Researchers worldwide continue to develop important COVID-19-related technology. We recently wrote about iWeeCare’s Temp Pal wearable smart thermometer designed to monitor temperature continuously that has been adopted by health care workers concerned about their exposure to the virus. We also wrote about Whoop’s wearable and respiratory rate monitoring platform that can indicate the early stages of COVID-19.

Researchers at Northwestern University‘s engineering department and Shirley Ryan Activity Lab in Chicago developed a wireless sensor worn on the throat that monitors coughs, fever, and respiratory activity. The data from the patch can be processed by AI algorithms to flag early COVID-19 signs and symptoms. According to a Northwestern news release, the patch measures and interprets respiratory data and coughs in unique manners that are beyond the capabilities of conventional monitoring technologies.

Users wear the Northwestern patch at the base of the throat. Sensors in the patch track cough intensity and patterns, chest wall movements, respiratory sounds, heart rate, and body temperature. The patch transmits data wirelessly to a HIPAA-protected cloud service. The algorithms, which were written by Shirley Ryan AbilityLab scientists, automatically create graphical summaries of the data.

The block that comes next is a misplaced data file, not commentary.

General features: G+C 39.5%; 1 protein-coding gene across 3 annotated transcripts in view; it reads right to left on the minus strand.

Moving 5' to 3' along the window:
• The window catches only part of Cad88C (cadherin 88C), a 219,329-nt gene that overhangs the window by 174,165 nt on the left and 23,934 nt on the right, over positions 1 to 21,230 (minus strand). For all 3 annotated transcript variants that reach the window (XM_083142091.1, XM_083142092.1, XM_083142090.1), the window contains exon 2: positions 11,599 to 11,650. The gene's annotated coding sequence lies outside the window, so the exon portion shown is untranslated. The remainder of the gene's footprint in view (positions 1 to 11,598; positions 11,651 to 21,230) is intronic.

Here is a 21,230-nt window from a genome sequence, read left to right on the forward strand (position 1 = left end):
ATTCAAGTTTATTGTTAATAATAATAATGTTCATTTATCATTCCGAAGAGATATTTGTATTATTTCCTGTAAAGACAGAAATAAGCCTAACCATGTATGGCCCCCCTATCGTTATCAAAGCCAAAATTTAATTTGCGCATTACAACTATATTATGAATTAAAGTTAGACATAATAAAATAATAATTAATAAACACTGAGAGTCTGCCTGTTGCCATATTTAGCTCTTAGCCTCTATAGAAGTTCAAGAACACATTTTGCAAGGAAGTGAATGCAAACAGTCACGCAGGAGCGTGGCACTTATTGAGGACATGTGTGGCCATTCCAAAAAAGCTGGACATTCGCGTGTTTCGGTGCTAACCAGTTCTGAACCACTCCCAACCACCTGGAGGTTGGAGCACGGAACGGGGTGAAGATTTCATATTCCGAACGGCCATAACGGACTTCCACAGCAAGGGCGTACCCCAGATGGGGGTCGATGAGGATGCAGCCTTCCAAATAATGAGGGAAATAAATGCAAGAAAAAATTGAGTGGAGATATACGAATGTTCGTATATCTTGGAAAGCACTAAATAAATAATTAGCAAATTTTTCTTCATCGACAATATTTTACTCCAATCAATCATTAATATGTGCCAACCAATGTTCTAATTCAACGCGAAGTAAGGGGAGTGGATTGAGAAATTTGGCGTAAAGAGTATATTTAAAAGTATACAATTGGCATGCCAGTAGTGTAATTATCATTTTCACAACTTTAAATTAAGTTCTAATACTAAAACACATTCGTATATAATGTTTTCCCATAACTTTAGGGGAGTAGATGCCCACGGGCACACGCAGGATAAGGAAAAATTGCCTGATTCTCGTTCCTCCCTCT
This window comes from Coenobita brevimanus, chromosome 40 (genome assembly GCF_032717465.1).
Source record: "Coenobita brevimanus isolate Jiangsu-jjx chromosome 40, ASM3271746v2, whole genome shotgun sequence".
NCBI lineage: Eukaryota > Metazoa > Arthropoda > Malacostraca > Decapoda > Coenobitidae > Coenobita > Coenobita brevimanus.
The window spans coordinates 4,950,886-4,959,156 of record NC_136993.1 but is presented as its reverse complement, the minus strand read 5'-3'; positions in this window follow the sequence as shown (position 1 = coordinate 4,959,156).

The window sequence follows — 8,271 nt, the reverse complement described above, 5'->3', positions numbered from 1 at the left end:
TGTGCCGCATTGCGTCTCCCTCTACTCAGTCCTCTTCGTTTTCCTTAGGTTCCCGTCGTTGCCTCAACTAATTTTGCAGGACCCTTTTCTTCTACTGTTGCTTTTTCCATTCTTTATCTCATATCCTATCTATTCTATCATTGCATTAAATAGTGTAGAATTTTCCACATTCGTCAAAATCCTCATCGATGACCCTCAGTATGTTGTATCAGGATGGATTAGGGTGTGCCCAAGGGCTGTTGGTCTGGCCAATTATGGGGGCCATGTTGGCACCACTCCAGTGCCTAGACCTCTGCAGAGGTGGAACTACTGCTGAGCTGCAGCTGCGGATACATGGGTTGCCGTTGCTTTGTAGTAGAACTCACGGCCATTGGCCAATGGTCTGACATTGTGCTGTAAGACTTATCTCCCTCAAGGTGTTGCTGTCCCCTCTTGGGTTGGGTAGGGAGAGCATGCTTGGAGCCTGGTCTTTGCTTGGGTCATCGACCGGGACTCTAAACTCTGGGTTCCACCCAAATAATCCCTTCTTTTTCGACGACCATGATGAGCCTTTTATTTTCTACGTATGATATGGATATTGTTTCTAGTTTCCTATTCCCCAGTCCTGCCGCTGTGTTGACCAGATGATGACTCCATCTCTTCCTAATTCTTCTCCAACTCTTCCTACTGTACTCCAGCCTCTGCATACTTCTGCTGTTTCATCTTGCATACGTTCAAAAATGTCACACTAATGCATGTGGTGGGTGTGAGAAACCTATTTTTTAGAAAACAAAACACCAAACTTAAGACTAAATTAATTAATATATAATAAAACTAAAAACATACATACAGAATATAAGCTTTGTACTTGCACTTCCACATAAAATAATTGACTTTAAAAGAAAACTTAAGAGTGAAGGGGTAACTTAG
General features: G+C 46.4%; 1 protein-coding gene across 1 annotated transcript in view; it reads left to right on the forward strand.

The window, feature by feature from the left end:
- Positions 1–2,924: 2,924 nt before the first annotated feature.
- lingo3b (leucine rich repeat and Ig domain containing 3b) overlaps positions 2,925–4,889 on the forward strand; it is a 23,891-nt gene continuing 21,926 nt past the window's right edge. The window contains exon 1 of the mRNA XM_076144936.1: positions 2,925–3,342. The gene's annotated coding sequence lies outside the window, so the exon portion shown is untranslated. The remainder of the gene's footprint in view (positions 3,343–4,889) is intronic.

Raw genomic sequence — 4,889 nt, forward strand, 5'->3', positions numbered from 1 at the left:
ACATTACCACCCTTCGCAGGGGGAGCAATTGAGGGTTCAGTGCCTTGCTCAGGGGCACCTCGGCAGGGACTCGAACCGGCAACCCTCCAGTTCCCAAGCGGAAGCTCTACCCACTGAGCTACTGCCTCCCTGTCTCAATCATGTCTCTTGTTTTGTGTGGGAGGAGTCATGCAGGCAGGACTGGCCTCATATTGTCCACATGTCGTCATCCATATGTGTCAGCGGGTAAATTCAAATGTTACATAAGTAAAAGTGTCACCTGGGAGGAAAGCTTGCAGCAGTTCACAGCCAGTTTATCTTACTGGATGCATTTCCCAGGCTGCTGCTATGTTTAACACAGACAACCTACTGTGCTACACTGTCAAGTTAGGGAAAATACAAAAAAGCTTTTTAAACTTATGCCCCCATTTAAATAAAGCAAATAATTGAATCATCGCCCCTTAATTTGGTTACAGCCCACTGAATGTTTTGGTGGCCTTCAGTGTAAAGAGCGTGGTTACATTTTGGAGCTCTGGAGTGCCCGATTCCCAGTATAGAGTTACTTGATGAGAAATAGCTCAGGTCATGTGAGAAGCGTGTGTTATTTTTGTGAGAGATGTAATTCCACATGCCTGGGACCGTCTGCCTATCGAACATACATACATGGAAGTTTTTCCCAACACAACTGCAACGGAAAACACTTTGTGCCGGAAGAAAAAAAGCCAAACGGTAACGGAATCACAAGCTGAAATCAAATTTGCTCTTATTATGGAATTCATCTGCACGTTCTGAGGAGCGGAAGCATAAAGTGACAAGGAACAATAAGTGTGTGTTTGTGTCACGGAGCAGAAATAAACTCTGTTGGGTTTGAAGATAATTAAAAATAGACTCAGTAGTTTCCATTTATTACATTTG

Approximately 25 COVID-19 patients and attending healthcare workers use the throat patch in an ongoing study at the Shirley Ryan AbilityLab and at home. One purpose of the study is to identify the patterns in patients with unexpected rapid deterioration after the patients’ symptoms cease. Another focus of the current study is to learn more about recovered patients who test negative for COVID-19 but then test positive at a later date.

According to Arun Jayaraman, a Shirley Ryan AbilityLab research scientist and the leader of the algorithm development team, “These sensors have the potential to unlock information that will protect front-line medical workers and patients alike — informing interventions in a timely manner to reduce the risk of transmission and increase the likelihood of better outcomes.”